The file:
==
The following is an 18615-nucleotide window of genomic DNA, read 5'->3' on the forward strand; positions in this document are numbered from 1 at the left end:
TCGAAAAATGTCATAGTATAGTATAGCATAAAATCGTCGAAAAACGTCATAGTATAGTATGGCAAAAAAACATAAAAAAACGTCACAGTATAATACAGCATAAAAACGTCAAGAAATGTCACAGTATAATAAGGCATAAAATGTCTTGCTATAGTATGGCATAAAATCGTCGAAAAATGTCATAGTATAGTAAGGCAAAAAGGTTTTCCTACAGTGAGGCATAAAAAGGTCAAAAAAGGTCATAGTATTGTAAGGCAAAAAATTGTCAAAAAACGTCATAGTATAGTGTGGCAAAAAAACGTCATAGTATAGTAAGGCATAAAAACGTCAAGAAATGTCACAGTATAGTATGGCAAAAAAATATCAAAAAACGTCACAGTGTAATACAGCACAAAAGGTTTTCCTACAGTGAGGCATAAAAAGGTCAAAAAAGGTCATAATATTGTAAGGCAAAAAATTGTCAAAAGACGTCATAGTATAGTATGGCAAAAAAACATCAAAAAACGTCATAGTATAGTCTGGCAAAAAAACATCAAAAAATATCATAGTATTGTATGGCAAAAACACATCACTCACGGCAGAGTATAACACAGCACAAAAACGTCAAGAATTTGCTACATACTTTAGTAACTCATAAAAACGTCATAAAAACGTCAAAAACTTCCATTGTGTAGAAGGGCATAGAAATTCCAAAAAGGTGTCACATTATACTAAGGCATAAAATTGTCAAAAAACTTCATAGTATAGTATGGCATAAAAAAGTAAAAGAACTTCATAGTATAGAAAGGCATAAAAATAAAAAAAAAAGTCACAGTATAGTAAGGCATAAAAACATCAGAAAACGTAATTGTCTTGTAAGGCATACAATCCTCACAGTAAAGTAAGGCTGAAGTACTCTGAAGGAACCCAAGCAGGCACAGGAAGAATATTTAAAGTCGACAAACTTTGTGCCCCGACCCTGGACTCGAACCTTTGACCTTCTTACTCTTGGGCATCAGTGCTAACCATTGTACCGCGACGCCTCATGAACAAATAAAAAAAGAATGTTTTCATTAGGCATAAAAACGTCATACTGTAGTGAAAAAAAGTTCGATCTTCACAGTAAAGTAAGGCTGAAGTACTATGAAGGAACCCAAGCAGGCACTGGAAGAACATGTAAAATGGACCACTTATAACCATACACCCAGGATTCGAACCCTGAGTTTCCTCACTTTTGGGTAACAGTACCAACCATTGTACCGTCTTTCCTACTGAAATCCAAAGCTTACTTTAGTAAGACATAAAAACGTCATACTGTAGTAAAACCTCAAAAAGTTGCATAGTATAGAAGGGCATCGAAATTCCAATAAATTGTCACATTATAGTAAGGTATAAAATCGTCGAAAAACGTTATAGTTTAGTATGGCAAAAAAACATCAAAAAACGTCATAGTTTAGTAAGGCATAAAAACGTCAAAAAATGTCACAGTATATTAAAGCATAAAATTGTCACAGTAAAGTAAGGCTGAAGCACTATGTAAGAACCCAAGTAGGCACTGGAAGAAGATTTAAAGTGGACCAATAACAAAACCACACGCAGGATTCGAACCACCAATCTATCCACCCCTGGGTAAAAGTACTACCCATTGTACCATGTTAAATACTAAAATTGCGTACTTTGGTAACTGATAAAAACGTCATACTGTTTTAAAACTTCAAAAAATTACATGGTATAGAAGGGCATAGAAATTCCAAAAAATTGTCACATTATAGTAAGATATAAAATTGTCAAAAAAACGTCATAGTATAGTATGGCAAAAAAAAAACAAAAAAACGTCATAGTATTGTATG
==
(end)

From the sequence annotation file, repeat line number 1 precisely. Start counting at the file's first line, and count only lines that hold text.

The following is an 18615-nucleotide window of genomic DNA, read 5'->3' on the forward strand; positions in this document are numbered from 1 at the left end: